• Finally, you can “protect” your staff by making sure that policies and procedures that govern personal conduct, digital behavior, and pornography use are updated and clearly understood. Again, Covenant Eyes has a suite of policy templates that can help.

2. Talk about porn to everyone–and regularly.

In addition to encouraging leaders to model accountability, we need to develop a battle plan for all areas of the church—men, women, children, singles, community outreach, etc. We need a sustained plan of attack.

Talking about porn is hard. There is a lot of fear out there—fear of offending, fear of driving people away, fear of exposing problems you are not equipped to help with. But God did not give us a spirit of fear. We can overcome our fear through the art of discipline. Discipline is the secret sauce to victory; it keeps you going when motivation and passion waiver (Titus 1:8).

We must have a discipline of being honest and open about real issues with our people. Tell your congregation the truth when it comes to the numbers of Christian men and woman using porn–don’t hide the facts out of fear. Encourage couples to share their testimonies as a way to reveal the restoration and hope available to each of them.

Remember you are raising up an army for battle here. They need to know the realities of what they are up against, that they are not alone, and others have fought and won this battle so there is real hope.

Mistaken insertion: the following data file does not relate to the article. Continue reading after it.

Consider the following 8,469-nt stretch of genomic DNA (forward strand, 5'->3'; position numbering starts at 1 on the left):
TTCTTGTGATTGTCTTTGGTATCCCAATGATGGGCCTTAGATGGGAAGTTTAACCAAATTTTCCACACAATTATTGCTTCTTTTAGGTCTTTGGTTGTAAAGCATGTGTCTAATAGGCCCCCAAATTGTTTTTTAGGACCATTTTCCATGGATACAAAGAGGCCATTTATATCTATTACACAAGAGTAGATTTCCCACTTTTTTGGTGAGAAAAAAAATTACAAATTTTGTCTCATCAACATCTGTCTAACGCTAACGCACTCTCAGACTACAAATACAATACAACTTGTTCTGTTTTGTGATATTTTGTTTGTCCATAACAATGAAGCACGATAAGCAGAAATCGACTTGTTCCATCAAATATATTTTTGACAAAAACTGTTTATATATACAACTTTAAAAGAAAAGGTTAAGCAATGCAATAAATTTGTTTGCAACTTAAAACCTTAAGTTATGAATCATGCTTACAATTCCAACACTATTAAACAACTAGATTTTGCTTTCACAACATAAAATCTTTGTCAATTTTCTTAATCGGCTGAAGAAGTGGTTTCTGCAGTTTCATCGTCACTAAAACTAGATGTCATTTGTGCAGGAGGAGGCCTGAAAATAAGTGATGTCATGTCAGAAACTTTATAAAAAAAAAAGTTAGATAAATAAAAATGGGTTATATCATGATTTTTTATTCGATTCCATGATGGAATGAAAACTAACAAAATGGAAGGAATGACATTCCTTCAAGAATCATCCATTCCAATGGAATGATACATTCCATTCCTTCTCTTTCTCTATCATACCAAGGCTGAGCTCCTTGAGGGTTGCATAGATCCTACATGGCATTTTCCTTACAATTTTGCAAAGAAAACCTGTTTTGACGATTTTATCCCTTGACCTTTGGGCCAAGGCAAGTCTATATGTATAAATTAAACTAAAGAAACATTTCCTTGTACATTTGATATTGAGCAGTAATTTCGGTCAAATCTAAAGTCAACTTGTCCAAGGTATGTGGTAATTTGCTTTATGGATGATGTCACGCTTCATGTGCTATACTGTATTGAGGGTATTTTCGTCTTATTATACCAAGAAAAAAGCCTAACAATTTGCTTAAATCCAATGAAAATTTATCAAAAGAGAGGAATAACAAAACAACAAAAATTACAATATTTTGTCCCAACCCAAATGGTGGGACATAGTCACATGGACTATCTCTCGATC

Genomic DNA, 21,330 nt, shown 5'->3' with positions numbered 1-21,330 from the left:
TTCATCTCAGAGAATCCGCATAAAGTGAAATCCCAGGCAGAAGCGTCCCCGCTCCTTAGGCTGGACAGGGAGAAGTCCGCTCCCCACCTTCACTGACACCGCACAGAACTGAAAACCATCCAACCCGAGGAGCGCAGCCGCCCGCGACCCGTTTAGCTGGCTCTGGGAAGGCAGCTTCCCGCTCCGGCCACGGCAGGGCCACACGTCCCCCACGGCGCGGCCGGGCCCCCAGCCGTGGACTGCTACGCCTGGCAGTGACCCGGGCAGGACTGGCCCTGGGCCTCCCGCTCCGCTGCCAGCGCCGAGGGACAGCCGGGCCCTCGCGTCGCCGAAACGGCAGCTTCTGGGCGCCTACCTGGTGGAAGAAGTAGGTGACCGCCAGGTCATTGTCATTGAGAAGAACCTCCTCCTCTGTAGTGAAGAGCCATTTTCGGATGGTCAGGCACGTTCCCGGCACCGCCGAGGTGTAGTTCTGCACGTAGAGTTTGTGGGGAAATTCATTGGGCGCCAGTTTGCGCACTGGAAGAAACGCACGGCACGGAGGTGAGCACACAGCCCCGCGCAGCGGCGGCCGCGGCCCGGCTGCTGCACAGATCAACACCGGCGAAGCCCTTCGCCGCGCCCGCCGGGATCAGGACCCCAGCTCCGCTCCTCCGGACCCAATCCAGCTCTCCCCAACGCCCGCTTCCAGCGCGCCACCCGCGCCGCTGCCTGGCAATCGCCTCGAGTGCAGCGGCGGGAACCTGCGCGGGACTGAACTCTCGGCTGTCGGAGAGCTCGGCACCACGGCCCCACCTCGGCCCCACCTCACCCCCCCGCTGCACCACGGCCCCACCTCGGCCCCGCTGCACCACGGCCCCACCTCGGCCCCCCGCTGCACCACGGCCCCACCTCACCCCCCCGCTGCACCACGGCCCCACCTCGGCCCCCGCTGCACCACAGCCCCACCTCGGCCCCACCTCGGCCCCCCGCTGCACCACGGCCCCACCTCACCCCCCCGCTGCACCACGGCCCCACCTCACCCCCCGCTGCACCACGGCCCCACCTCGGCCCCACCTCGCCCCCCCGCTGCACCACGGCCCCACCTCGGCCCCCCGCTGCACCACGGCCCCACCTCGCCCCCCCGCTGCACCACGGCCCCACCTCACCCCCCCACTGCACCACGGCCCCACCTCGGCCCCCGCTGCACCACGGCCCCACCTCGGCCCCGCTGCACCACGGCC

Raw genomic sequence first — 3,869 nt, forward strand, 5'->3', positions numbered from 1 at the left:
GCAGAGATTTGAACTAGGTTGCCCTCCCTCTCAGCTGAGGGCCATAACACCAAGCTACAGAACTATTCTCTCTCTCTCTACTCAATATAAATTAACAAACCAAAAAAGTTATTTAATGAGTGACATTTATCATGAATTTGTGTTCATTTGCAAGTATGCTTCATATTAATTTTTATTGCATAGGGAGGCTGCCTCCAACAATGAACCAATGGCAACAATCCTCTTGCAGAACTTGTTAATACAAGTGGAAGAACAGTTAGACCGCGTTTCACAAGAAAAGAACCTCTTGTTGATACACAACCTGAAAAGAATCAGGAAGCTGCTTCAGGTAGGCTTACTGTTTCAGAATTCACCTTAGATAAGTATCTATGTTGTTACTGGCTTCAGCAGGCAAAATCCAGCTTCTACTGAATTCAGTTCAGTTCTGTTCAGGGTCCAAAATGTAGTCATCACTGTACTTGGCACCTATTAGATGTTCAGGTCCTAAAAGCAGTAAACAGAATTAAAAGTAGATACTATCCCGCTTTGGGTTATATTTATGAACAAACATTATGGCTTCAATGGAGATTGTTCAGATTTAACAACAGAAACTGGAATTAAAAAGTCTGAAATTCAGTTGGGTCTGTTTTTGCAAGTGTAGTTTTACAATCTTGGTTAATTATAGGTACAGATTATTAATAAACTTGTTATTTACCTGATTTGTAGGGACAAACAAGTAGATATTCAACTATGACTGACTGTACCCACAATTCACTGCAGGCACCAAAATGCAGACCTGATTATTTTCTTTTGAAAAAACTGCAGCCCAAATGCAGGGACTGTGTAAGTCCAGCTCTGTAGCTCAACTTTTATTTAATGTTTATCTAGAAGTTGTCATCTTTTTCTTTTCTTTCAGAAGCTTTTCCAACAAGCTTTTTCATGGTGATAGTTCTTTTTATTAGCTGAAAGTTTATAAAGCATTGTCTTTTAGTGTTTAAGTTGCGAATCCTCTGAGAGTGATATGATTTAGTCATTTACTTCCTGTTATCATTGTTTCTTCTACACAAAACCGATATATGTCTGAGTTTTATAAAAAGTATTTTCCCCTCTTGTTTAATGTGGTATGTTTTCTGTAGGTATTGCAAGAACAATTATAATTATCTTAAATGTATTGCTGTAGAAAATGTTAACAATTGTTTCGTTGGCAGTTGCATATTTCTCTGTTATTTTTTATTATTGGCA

Part of this battle plan is planning activities throughout the year that drive awareness and engagement around the topic of pornography. Programs like Safe Home Sunday from Covenant Eyes is one of several concepts you can use during the year to increase education and awareness. These types of activities help people see why dealing with pornography matters.

3. Use stories as a weapon.

As you help people uncover the why, stories can be a powerful way to help people. Sharing the stories of those injured in the war against porn will make this battle real to people. I have found that even stories of healing can open the eyes of those struggling with porn addiction and convict them to step forward and confess their sin. Stories have the beautiful power to reveal the healing power of Jesus and display a hope of restoration that can be had for us all.